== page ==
ELNET-affiliated Forum of Strategic Dialogue (FSD) and Chatham House, the Royal Institute of International Affairs, one of the world’s leading think tanks, successfully held their fifth annual UK-Israel Strategic Dialogue via videoconference.
The Dialogue highlighted the fact that in recent years the UK-Israel relations underwent a significant transformation. While in 2006, the relations were focused around 80% on the peace process and 20% on the rest, today, there is a much broader focus on bilateral cooperation in such fields as trade, science, technology, clean energy, and more. The UK is also well aware of the potential for cooperation involving Israel and regional actors against the background of Israeli-Arab normalization. As the UK is currently doing a policy review, Israel will feature more prominently in areas where it is a global leader, such as technology and defense. The new Labour Party leadership is also in the process of adopting a different approach towards Israel, recognizing opportunities for partnership.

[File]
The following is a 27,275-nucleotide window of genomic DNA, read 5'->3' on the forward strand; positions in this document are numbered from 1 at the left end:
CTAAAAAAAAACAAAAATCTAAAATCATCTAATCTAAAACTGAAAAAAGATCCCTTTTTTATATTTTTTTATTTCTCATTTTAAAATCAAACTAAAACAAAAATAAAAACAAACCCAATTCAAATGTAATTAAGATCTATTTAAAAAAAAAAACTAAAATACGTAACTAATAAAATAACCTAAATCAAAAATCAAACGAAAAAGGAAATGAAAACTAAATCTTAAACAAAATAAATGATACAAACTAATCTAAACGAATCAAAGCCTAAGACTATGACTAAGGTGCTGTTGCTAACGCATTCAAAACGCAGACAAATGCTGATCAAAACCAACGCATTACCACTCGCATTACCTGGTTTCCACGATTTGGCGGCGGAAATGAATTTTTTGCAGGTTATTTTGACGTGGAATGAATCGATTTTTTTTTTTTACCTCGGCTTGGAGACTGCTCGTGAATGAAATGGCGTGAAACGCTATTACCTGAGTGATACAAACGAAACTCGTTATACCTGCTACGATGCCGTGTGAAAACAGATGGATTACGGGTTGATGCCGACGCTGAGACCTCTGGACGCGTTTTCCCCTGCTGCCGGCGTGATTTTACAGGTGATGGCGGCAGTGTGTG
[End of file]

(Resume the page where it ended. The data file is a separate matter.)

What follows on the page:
Participants included ministers, senior officials from the ministries of Foreign Affairs, politicians, former officials, experts, academics, and journalists from the UK and Israel, as well as a senior official from the UAE for the first time in our dialogues.